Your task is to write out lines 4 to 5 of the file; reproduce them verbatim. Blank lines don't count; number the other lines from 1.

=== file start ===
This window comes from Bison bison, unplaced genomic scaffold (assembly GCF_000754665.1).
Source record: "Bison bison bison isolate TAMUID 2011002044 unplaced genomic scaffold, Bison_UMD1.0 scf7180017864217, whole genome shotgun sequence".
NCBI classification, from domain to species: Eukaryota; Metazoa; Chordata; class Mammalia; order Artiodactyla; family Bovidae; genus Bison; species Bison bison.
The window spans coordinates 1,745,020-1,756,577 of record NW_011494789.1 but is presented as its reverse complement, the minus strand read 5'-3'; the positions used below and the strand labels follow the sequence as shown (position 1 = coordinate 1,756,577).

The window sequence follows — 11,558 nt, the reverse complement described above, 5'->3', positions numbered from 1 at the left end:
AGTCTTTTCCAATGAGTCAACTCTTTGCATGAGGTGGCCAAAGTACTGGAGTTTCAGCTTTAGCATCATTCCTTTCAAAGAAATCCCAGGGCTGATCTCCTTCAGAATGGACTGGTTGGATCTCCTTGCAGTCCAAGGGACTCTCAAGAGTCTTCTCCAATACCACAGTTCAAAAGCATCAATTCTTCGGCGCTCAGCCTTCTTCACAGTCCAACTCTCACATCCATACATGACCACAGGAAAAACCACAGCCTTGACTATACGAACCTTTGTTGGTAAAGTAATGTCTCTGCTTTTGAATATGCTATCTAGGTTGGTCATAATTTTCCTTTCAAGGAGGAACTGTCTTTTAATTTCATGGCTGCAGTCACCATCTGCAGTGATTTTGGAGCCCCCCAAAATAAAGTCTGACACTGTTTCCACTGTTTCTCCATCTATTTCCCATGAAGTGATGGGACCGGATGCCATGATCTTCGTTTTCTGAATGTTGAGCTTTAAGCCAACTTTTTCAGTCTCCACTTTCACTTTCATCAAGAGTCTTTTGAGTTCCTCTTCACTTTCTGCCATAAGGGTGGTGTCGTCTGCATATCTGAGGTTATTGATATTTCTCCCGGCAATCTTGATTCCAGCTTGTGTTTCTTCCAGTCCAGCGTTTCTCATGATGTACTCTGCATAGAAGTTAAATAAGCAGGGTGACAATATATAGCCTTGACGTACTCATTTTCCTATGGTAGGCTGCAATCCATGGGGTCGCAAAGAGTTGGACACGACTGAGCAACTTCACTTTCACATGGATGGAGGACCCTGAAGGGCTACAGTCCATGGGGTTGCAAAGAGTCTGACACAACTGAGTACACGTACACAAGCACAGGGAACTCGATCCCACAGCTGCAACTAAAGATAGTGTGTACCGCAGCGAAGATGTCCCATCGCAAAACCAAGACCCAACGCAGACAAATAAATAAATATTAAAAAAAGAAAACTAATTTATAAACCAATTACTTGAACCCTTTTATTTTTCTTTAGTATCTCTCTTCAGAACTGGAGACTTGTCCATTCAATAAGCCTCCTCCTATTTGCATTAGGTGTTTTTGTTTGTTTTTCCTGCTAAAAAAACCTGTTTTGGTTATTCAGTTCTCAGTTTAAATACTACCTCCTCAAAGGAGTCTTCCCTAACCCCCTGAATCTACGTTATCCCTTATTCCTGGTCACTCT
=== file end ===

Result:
The window spans coordinates 1,745,020-1,756,577 of record NW_011494789.1 but is presented as its reverse complement, the minus strand read 5'-3'; the positions used below and the strand labels follow the sequence as shown (position 1 = coordinate 1,756,577).

The window sequence follows — 11,558 nt, the reverse complement described above, 5'->3', positions numbered from 1 at the left end: